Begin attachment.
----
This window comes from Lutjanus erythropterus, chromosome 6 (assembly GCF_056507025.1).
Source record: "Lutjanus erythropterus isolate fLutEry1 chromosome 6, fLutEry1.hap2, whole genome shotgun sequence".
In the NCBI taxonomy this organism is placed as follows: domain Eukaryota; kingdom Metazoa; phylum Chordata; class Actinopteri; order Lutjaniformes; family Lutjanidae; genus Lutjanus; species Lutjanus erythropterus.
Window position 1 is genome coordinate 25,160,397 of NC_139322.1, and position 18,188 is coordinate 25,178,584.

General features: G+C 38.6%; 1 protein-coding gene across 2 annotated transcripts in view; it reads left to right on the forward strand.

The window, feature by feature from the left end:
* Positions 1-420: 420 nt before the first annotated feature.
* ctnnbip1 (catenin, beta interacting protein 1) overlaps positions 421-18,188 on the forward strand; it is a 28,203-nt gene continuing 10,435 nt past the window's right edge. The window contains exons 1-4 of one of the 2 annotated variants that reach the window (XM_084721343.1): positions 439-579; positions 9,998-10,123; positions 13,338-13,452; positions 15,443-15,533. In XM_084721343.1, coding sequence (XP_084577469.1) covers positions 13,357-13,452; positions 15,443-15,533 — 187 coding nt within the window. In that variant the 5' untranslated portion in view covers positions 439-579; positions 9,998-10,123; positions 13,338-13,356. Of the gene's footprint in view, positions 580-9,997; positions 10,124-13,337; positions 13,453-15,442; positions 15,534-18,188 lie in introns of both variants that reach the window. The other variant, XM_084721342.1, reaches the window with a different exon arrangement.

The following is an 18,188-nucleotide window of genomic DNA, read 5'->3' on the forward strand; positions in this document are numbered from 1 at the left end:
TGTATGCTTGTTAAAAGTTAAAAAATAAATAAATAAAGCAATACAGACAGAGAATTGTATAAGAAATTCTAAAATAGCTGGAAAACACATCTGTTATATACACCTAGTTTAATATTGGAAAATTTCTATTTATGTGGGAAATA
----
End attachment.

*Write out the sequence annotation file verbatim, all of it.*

This window comes from Lutjanus erythropterus, chromosome 6 (assembly GCF_056507025.1).
Source record: "Lutjanus erythropterus isolate fLutEry1 chromosome 6, fLutEry1.hap2, whole genome shotgun sequence".
In the NCBI taxonomy this organism is placed as follows: domain Eukaryota; kingdom Metazoa; phylum Chordata; class Actinopteri; order Lutjaniformes; family Lutjanidae; genus Lutjanus; species Lutjanus erythropterus.
Window position 1 is genome coordinate 25,160,397 of NC_139322.1, and position 18,188 is coordinate 25,178,584.

General features: G+C 38.6%; 1 protein-coding gene across 2 annotated transcripts in view; it reads left to right on the forward strand.

The window, feature by feature from the left end:
* Positions 1-420: 420 nt before the first annotated feature.
* ctnnbip1 (catenin, beta interacting protein 1) overlaps positions 421-18,188 on the forward strand; it is a 28,203-nt gene continuing 10,435 nt past the window's right edge. The window contains exons 1-4 of one of the 2 annotated variants that reach the window (XM_084721343.1): positions 439-579; positions 9,998-10,123; positions 13,338-13,452; positions 15,443-15,533. In XM_084721343.1, coding sequence (XP_084577469.1) covers positions 13,357-13,452; positions 15,443-15,533 — 187 coding nt within the window. In that variant the 5' untranslated portion in view covers positions 439-579; positions 9,998-10,123; positions 13,338-13,356. Of the gene's footprint in view, positions 580-9,997; positions 10,124-13,337; positions 13,453-15,442; positions 15,534-18,188 lie in introns of both variants that reach the window. The other variant, XM_084721342.1, reaches the window with a different exon arrangement.

The following is an 18,188-nucleotide window of genomic DNA, read 5'->3' on the forward strand; positions in this document are numbered from 1 at the left end:
TGTATGCTTGTTAAAAGTTAAAAAATAAATAAATAAAGCAATACAGACAGAGAATTGTATAAGAAATTCTAAAATAGCTGGAAAACACATCTGTTATATACACCTAGTTTAATATTGGAAAATTTCTATTTATGTGGGAAATA